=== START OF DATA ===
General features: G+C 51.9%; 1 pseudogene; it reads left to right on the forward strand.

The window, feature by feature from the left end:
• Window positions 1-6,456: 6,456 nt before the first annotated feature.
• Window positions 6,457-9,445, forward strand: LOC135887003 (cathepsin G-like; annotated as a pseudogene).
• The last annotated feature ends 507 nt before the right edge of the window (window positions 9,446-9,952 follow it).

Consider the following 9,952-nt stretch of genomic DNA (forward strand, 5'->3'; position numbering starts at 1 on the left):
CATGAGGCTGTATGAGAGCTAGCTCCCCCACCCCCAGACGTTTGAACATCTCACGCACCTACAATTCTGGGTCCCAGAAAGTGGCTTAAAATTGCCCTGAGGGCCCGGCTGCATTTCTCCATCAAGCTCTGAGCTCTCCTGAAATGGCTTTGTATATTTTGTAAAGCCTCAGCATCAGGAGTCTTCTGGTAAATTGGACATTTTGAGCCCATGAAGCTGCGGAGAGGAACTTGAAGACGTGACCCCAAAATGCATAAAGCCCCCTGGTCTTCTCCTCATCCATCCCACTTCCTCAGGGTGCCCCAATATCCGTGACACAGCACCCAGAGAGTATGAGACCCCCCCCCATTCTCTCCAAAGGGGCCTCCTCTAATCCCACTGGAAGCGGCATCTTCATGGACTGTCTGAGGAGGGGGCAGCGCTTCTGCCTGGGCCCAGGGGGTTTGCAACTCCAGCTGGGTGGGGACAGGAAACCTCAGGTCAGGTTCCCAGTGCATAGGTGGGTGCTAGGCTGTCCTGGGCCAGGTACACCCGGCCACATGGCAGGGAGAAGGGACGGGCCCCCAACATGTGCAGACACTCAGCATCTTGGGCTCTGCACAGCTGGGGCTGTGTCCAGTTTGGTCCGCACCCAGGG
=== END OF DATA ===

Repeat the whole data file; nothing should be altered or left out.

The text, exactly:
General features: G+C 51.9%; 1 pseudogene; it reads left to right on the forward strand.

The window, feature by feature from the left end:
• Window positions 1-6,456: 6,456 nt before the first annotated feature.
• Window positions 6,457-9,445, forward strand: LOC135887003 (cathepsin G-like; annotated as a pseudogene).
• The last annotated feature ends 507 nt before the right edge of the window (window positions 9,446-9,952 follow it).

Consider the following 9,952-nt stretch of genomic DNA (forward strand, 5'->3'; position numbering starts at 1 on the left):
CATGAGGCTGTATGAGAGCTAGCTCCCCCACCCCCAGACGTTTGAACATCTCACGCACCTACAATTCTGGGTCCCAGAAAGTGGCTTAAAATTGCCCTGAGGGCCCGGCTGCATTTCTCCATCAAGCTCTGAGCTCTCCTGAAATGGCTTTGTATATTTTGTAAAGCCTCAGCATCAGGAGTCTTCTGGTAAATTGGACATTTTGAGCCCATGAAGCTGCGGAGAGGAACTTGAAGACGTGACCCCAAAATGCATAAAGCCCCCTGGTCTTCTCCTCATCCATCCCACTTCCTCAGGGTGCCCCAATATCCGTGACACAGCACCCAGAGAGTATGAGACCCCCCCCCATTCTCTCCAAAGGGGCCTCCTCTAATCCCACTGGAAGCGGCATCTTCATGGACTGTCTGAGGAGGGGGCAGCGCTTCTGCCTGGGCCCAGGGGGTTTGCAACTCCAGCTGGGTGGGGACAGGAAACCTCAGGTCAGGTTCCCAGTGCATAGGTGGGTGCTAGGCTGTCCTGGGCCAGGTACACCCGGCCACATGGCAGGGAGAAGGGACGGGCCCCCAACATGTGCAGACACTCAGCATCTTGGGCTCTGCACAGCTGGGGCTGTGTCCAGTTTGGTCCGCACCCAGGG